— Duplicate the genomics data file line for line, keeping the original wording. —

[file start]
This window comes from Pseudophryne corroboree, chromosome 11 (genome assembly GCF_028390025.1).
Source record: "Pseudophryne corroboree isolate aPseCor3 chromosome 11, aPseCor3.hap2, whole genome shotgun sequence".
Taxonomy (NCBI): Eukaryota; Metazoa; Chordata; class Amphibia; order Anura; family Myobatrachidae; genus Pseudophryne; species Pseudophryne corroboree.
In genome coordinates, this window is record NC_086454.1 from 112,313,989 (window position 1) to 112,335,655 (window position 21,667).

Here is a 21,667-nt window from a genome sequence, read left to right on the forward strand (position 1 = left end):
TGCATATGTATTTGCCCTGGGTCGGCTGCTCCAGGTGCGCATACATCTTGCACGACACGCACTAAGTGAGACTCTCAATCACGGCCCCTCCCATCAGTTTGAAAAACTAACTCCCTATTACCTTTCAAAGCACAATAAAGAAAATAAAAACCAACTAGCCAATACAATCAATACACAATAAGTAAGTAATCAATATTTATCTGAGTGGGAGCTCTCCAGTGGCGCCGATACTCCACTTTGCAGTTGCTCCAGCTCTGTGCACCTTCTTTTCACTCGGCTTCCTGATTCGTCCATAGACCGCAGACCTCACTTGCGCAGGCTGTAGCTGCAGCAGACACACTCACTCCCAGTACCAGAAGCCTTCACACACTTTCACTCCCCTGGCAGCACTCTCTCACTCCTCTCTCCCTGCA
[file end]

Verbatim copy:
This window comes from Pseudophryne corroboree, chromosome 11 (genome assembly GCF_028390025.1).
Source record: "Pseudophryne corroboree isolate aPseCor3 chromosome 11, aPseCor3.hap2, whole genome shotgun sequence".
Taxonomy (NCBI): Eukaryota; Metazoa; Chordata; class Amphibia; order Anura; family Myobatrachidae; genus Pseudophryne; species Pseudophryne corroboree.
In genome coordinates, this window is record NC_086454.1 from 112,313,989 (window position 1) to 112,335,655 (window position 21,667).

Here is a 21,667-nt window from a genome sequence, read left to right on the forward strand (position 1 = left end):
TGCATATGTATTTGCCCTGGGTCGGCTGCTCCAGGTGCGCATACATCTTGCACGACACGCACTAAGTGAGACTCTCAATCACGGCCCCTCCCATCAGTTTGAAAAACTAACTCCCTATTACCTTTCAAAGCACAATAAAGAAAATAAAAACCAACTAGCCAATACAATCAATACACAATAAGTAAGTAATCAATATTTATCTGAGTGGGAGCTCTCCAGTGGCGCCGATACTCCACTTTGCAGTTGCTCCAGCTCTGTGCACCTTCTTTTCACTCGGCTTCCTGATTCGTCCATAGACCGCAGACCTCACTTGCGCAGGCTGTAGCTGCAGCAGACACACTCACTCCCAGTACCAGAAGCCTTCACACACTTTCACTCCCCTGGCAGCACTCTCTCACTCCTCTCTCCCTGCA